The Importance Of Mutability In Frankenstein

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Mutability: Is change necessary? Mutability is a poem written by Mary Shelley. It outlines the inevitability of change. The tone of this poem is hopeful and vibrant. The diction of this poem is critical in conjunction to Mary Shelley’s Frankenstein. Diction not only embodies mutability, but it questions the action which change can bring within humans. While Victor Frankenstein is reluctant to create a new creature, the change which he brings does not correspond with his initial goal of glory. Thus, the embodiment and acceptation of mutability through mutability costs Frankenstein and his Monster a great deal of grief. The change which he brings frightens him. Although change can bring glory, it comes at a cost, in this case the normality …show more content…
In the incipient of the text Frankenstein has an ambition to apply his scientific knowledge to create life. Creating life itself is going against the boundaries of nature. Since creation and change both go beyond the normal boundaries of humanity, boundaries that change can be a choice. In Frankenstein’s case, the change which he brought was life itself. But rather than having this glorifying discovery become successful, Frankenstein his creations plagues with fear. Frankenstein’s fear is resonated by his diction when he says, “I had desired it with an ardor that far exceeded moderation; but now that I had finished, the beauty of the dream vanished, a breathless horror and disgust filled my heart”(). He himself did not accept his creature due to his creatures countenance. The physical appearance of the Monster rendered Frankenstein’s anticipations of beauty. Through diction Frankenstein is able to convey how he feels about the change he has brought. His definition of glory is based on a physical admiration of countenance. This is both superficial but also defines what type of being Frankenstein is. He is a man who values countenance and physicality and that is displayed through his descriptions of characters who he loves, like Elizabeth. He is unable to accept the change he has created. His inability to accept consequences make others in the text suffer the …show more content…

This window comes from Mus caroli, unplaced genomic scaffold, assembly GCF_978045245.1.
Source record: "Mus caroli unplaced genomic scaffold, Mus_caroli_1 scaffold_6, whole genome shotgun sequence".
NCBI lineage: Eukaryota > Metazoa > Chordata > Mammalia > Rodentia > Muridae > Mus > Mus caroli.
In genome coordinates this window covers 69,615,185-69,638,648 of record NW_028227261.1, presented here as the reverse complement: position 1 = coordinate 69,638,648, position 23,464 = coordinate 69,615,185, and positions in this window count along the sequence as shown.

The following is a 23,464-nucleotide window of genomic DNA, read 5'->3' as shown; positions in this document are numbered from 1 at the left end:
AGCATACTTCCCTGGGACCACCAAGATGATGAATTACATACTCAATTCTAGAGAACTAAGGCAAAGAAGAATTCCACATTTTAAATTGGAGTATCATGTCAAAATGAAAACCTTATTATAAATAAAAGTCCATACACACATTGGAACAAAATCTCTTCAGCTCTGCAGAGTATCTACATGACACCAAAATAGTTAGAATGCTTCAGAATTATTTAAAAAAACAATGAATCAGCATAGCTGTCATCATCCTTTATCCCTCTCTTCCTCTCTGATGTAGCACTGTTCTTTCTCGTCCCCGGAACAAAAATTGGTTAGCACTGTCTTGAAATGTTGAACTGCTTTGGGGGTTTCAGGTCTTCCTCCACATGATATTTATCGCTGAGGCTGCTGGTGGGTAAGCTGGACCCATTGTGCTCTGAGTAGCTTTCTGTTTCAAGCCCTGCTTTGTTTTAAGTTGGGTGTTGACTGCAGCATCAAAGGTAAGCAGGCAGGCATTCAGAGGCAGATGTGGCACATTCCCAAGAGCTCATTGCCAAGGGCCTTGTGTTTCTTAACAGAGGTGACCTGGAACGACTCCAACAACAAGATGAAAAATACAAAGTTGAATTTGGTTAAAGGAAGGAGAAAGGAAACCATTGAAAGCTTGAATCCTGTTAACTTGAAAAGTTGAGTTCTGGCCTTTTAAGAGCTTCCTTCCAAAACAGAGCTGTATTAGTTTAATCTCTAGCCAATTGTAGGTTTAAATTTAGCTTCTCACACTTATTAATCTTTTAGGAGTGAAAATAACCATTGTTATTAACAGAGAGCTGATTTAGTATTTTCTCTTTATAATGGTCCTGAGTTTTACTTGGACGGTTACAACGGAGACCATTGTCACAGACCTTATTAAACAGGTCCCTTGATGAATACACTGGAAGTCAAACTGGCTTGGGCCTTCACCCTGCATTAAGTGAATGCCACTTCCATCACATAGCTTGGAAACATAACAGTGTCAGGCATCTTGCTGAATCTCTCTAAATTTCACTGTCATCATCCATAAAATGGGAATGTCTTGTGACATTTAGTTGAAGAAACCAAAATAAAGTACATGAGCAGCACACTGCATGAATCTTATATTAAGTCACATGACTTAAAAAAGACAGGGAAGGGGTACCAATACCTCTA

The monster is the creature who is experiencing constant change in physical location. He is also learning new languages and encounters human beings along his journey. He passes through a village where his countenance is judged upon “…the children shrieked, and one of the women fainted”(83). The reaction of others towards the monster demonstrates the inability to accept change in society. This reaction displaces the monster in society. Since he has no other, no companion, no home, he is left to learn from humans and their experiences. The fact that he had to encounter such reactions also is the fault of Frankenstein. if he had accepted his duty as a creator to nature his creation, the reaction others would have could have been different. Rather than them judging his physical countenance, they could who he truly was. It is rather human nature that inspires such abilities to nurture those with a different appearance. But no matter the change in appearance, change has to be accepted. In Mutability Shelley exclaims “Man’s yesterday may ne’er be like his morrow”(15). Shelly underlines that a everyday even for man inhabits change. But with the Monster and his physical appearance is a difference/a change within society. Others do not accept this difference because it is physical. Victor should be given accountability for Monster. Rather

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